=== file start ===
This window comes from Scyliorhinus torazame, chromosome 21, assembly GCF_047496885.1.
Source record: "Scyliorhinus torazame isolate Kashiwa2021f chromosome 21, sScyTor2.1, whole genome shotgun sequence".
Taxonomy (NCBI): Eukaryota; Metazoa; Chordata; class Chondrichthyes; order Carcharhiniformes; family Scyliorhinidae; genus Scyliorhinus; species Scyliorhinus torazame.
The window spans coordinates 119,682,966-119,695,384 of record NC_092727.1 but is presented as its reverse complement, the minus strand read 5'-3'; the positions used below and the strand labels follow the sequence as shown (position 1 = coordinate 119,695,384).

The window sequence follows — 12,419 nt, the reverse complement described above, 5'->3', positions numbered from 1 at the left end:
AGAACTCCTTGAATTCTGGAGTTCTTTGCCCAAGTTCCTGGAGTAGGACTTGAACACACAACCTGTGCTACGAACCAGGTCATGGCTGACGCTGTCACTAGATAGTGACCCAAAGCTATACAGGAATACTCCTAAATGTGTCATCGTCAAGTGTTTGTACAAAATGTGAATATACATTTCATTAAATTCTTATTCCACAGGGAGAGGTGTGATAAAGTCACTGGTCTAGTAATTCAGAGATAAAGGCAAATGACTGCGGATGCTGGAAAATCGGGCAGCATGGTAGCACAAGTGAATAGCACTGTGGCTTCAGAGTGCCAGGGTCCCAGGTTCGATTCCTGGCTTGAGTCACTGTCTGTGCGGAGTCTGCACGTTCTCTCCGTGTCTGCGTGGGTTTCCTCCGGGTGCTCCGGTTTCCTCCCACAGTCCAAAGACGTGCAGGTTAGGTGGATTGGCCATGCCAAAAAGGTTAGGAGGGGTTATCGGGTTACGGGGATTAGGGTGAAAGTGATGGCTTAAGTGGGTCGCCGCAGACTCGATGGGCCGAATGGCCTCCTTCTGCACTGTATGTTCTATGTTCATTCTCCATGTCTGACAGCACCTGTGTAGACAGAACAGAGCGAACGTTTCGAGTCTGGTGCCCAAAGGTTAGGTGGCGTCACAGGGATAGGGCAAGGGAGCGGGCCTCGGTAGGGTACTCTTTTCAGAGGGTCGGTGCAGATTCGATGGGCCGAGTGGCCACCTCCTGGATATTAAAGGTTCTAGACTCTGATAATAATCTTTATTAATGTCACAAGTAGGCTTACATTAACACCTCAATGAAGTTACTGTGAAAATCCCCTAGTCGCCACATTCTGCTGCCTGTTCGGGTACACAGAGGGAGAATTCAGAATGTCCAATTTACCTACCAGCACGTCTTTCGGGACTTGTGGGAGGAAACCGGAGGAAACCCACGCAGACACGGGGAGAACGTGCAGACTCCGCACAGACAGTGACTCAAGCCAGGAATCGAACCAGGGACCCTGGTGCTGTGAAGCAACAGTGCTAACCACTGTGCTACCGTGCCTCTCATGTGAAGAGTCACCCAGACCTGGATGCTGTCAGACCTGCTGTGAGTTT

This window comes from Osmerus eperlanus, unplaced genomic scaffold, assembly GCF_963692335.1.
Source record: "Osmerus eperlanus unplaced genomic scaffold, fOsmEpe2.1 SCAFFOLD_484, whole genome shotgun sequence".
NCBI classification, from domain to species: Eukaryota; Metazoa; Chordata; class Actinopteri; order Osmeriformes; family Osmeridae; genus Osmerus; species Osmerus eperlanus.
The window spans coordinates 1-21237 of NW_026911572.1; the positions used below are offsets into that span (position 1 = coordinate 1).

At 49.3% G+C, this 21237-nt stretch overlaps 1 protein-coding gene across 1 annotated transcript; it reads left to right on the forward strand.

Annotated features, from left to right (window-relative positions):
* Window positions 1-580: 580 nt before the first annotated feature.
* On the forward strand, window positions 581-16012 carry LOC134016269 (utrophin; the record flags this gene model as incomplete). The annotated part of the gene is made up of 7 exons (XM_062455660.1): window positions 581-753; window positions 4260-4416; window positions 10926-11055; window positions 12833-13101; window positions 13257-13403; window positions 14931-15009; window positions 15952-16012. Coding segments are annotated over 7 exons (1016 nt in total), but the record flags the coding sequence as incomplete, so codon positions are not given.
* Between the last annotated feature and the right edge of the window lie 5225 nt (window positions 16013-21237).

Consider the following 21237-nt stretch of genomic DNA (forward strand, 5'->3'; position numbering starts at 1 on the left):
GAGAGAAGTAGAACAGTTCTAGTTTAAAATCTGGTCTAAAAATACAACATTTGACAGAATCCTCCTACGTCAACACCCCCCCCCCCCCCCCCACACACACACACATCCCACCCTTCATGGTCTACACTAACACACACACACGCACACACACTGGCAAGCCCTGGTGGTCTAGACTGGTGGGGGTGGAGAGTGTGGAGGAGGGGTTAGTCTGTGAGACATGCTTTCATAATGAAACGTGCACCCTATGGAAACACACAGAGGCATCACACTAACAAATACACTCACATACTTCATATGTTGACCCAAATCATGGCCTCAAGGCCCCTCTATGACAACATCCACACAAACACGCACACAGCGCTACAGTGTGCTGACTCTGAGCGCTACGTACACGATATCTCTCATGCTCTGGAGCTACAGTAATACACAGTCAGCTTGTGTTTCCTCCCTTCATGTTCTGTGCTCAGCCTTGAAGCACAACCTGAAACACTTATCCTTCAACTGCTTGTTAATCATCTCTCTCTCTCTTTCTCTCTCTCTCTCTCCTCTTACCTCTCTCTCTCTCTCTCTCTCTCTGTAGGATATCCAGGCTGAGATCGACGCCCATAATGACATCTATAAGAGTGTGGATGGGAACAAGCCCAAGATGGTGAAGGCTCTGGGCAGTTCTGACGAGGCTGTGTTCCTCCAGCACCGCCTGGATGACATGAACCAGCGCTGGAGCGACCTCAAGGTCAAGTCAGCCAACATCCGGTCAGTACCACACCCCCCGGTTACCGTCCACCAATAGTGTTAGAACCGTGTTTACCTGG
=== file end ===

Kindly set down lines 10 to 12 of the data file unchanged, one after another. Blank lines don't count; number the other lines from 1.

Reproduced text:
The window spans coordinates 1-21237 of NW_026911572.1; the positions used below are offsets into that span (position 1 = coordinate 1).

At 49.3% G+C, this 21237-nt stretch overlaps 1 protein-coding gene across 1 annotated transcript; it reads left to right on the forward strand.

Annotated features, from left to right (window-relative positions):